“That is, the family was used as a sort of looking glass that would magically make one whole again, give oneself back to oneself, if only as an image. . . . This fixation is the flip side of a “depressive self-obsession,” a state of melancholy “which can be attributed less to a sense of sorrow that something has been lost than to an existential feeling that something is missing – a sense of disappointment over something which was never received.”

The onset of puberty will sometimes initiate symptoms of psychopathy. Individuals genetically predisposed toward aggressive acts, coupled with environmental facilitators. In Gary Ridgway’s case a domineering mother who appeared by all accounts too over controlling. And a father who frequently complained about sex workers in which this labeling of “undesirables” may have reinforced the splitting of the female object into good and bad parts. “To ward off anxiety, the child in his/her earliest defense mechanism splits the object into a good part and a bad part . It is the first introjections the persecutory maternal object and the subsequent defensive operation of splitting this object into a good part and a bad part that provide the basis for the primitive superego. This primitive superego is persecutory and savage in nature, consisting of the projected and introjected sadism of the child itself. It is this condition that Melanie Klein calls the paranoid schizoid position: paranoid fear of the devouring attacks of the mother and schizoid (splitting) defense mechanisms to cope with the anxiety generated.” Gary Ridgway fits perfectly into this personality profile which finds its theoretical core in the psychoanalytic works of matricide.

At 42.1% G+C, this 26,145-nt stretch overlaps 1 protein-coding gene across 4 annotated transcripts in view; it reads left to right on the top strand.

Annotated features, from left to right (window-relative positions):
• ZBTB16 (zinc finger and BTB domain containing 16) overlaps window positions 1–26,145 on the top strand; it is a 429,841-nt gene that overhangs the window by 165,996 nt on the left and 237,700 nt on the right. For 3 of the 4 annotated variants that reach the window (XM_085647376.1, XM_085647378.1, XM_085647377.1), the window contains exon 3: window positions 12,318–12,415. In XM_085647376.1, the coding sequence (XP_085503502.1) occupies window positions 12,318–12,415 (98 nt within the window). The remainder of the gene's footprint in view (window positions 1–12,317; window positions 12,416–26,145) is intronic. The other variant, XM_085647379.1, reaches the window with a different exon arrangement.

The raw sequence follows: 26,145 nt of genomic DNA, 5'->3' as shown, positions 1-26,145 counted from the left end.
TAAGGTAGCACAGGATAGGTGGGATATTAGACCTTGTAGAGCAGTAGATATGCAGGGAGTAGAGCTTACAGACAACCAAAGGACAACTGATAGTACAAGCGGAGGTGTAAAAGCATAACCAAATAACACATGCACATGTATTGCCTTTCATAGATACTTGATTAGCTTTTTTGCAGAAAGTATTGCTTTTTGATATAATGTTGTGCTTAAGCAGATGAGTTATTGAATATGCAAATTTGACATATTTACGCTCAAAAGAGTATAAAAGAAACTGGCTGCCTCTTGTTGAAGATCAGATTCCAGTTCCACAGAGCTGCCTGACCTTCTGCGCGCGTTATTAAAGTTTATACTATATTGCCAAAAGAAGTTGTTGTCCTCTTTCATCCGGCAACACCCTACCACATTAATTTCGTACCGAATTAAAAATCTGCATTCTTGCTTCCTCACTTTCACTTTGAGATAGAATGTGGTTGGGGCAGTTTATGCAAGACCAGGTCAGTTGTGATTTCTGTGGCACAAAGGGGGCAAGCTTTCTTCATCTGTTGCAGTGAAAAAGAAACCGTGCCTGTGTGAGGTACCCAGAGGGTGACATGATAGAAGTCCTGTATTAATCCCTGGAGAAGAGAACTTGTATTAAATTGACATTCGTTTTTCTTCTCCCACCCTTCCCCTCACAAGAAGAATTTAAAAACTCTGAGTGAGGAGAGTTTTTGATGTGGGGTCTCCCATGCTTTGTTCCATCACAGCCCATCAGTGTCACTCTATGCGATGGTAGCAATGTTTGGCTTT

Gary Ridgway feels weak. His weak ego, perhaps a consequence to a lower IQ, creates the need for omnipotence over weaker, powerless, and invisible victims. At 16, he chooses a six year old to attack. Obviously because the child could not adequately defend himself. Likewise, in his adult career as a serial rapist, he chose many younger prostitutes to kill, many of the woman he targeted were aged 16 – 23. Prostitutes are considered weak. The characteristic of his method of operation profiles closely with the personal style and characteristics of a batterer or explosive psychopath. Men who beat their wives. It is likely that both his father and mother were emotionally unavailable to him. This absent parent creates a “care-giver wound,” even though the mother and/or father were present as a caregiver. Gary most likely feels like something is missing, something never received and a void that must be filled. The void is the lacunae of a superego or the ability to feel sympathy for ‘other.’